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Children in the Holocaust and World War II is an extraordinary, unprecedented anthology of diaries written by children all across Nazi-occupied Europe and in England. Twenty-three young people, ages ten through eighteen, recount in vivid detail the horrors they lived through. As powerful as The Diary of Anne Frank and Zlata's Diary, children's experiences are written wi Children in the Holocaust and World War II is an extraordinary, unprecedented anthology of diaries written by children all across Nazi-occupied Europe and in England. Twenty-three young people, ages ten through eighteen, recount in vivid detail the horrors they lived through. As powerful as The Diary of Anne Frank and Zlata's Diary, children's experiences are written with an unguarded eloquence that belies their years. Some of the diarists include: a Hungarian girl, selected by Mengele to be put in a line of prisoners who were tortured and murdered; a Danish Christian boy executed by the Nazis for his partisan work; and a twelve-year-old Dutch boy who lived through the Blitzkrieg in Rotterdam. And many others. These heartbreaking stories paint a harrowing picture of a genocide that will never be forgotten, and a war that shaped many generations to follow. All of their voices and visions ennoble us all.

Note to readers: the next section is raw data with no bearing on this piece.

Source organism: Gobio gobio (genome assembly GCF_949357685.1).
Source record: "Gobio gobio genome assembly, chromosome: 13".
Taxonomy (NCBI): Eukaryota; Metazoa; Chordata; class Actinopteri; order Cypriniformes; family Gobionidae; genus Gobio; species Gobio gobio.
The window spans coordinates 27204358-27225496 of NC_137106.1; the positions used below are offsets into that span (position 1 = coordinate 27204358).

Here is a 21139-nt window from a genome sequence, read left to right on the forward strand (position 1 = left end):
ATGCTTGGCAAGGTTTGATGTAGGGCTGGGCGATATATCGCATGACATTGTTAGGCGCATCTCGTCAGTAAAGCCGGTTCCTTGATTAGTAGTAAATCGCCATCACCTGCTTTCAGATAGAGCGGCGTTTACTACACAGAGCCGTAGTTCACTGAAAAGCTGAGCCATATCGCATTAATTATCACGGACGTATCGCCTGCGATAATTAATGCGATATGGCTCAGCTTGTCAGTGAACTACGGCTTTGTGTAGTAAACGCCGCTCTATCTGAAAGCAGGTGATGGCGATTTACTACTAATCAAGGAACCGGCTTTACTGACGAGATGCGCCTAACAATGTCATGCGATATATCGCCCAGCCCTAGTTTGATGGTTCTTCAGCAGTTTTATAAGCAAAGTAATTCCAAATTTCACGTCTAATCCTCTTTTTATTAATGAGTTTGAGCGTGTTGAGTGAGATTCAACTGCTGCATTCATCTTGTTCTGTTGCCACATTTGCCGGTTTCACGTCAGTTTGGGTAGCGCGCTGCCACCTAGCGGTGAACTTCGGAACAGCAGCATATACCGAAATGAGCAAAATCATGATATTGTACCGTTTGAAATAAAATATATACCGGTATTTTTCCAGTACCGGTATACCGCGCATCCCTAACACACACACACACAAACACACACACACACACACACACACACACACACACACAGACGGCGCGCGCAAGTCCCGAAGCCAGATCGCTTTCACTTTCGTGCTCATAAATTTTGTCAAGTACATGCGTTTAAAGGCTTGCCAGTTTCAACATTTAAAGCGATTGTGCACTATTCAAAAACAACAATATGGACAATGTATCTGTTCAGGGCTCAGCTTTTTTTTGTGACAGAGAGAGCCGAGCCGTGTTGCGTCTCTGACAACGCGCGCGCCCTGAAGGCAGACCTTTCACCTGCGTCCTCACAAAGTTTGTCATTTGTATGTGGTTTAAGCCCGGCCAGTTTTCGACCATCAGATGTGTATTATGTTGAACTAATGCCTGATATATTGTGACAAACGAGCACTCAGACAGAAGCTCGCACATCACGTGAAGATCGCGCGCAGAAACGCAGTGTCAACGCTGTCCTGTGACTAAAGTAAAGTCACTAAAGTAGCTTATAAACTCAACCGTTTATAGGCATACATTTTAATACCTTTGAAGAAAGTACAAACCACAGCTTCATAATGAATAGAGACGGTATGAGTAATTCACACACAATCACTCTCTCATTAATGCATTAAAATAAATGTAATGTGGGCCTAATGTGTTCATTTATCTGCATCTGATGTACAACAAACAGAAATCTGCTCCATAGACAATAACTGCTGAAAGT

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Children in the Holocaust and World War II is an extraordinary, unprecedented anthology of diaries written by children all across Nazi-occupied Europe and in England. Twenty-three young people, ages ten through eighteen, recount in vivid detail the horrors they lived through. As powerful as The Diary of Anne Frank and Zlata's Diary, children's experiences are written wi Children in the Holocaust and World War II is an extraordinary, unprecedented anthology of diaries written by children all across Nazi-occupied Europe and in England. Twenty-three young people, ages ten through eighteen, recount in vivid detail the horrors they lived through. As powerful as The Diary of Anne Frank and Zlata's Diary, children's experiences are written with an unguarded eloquence that belies their years. Some of the diarists include: a Hungarian girl, selected by Mengele to be put in a line of prisoners who were tortured and murdered; a Danish Christian boy executed by the Nazis for his partisan work; and a twelve-year-old Dutch boy who lived through the Blitzkrieg in Rotterdam. And many others. These heartbreaking stories paint a harrowing picture of a genocide that will never be forgotten, and a war that shaped many generations to follow. All of their voices and visions ennoble us all.